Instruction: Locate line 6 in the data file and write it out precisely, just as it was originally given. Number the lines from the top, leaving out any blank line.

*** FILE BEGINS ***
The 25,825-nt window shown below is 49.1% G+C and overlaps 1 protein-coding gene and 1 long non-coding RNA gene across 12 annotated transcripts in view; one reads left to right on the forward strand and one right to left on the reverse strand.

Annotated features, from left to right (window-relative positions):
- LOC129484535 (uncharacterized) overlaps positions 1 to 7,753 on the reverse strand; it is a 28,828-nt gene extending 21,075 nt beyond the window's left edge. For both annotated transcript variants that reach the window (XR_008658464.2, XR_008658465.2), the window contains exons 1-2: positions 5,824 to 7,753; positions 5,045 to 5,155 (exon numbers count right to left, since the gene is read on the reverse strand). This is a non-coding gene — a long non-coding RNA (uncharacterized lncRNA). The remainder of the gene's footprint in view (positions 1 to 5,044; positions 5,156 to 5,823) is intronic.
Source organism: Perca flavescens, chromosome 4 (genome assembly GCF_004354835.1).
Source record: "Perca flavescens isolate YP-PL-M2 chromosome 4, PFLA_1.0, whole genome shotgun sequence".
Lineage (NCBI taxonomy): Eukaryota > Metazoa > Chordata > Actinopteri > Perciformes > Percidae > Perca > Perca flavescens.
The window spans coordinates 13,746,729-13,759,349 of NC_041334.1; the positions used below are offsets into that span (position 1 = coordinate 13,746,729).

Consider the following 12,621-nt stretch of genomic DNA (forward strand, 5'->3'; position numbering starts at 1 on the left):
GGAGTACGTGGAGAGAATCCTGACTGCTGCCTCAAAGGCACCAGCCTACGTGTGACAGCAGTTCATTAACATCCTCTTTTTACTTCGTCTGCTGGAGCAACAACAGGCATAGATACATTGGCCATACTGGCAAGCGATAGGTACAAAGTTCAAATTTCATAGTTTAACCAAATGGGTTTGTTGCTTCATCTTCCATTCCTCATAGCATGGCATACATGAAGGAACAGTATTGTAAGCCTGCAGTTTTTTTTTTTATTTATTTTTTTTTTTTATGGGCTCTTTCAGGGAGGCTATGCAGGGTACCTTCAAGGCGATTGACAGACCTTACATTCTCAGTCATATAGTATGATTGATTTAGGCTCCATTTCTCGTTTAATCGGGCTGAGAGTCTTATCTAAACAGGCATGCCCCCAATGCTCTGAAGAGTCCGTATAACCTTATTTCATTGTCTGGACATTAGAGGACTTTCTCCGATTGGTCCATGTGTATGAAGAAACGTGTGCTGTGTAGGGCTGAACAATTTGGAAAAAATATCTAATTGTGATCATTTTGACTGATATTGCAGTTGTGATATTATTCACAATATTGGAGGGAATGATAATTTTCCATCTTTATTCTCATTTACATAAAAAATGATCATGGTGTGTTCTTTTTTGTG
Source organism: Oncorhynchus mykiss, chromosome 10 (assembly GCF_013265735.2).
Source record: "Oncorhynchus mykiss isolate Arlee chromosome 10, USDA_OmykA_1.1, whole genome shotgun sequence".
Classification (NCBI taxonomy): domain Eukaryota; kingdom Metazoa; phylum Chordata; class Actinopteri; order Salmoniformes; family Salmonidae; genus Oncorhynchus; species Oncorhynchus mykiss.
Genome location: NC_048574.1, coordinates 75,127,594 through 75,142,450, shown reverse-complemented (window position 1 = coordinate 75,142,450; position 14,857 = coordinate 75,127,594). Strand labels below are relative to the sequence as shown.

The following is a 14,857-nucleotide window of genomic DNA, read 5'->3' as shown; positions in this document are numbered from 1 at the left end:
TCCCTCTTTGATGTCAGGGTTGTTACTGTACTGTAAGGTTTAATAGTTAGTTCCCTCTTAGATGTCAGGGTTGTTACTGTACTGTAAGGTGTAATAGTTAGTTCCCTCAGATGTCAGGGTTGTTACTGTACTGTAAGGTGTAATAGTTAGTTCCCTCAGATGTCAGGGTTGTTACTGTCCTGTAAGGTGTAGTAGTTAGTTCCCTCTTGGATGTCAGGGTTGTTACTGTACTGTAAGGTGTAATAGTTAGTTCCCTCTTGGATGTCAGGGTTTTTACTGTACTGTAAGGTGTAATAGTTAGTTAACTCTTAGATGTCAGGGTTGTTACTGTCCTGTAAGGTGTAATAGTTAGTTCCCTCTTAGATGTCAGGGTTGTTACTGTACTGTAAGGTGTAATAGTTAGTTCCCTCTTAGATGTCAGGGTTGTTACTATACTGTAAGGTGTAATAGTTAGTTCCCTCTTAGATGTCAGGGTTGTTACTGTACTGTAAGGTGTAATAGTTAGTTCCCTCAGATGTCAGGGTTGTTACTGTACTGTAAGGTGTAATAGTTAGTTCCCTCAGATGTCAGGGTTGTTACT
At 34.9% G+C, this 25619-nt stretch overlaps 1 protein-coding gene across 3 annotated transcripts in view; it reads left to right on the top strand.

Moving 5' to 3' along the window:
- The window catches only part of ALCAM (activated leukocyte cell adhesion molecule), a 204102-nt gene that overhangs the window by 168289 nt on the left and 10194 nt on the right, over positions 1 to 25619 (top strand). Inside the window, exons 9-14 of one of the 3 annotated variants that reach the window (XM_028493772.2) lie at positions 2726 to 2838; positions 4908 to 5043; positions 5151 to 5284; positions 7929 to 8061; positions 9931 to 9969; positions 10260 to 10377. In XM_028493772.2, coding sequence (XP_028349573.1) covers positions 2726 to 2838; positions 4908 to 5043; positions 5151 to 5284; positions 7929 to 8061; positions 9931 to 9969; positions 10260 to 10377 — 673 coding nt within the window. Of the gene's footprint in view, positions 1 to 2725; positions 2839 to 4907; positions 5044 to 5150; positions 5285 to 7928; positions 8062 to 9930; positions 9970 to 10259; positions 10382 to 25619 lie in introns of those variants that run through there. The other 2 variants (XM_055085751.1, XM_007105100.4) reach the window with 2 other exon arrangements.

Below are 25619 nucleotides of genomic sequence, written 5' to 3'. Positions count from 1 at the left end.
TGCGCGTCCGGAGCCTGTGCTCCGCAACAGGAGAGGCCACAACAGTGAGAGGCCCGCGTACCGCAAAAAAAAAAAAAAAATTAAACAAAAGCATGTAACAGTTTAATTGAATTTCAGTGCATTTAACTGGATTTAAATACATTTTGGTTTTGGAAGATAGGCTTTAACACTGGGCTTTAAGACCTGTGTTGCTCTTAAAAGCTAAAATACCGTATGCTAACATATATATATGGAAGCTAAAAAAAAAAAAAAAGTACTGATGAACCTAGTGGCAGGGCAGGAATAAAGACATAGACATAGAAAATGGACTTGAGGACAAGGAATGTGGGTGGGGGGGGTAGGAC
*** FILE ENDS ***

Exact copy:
Lineage (NCBI taxonomy): Eukaryota > Metazoa > Chordata > Actinopteri > Perciformes > Percidae > Perca > Perca flavescens.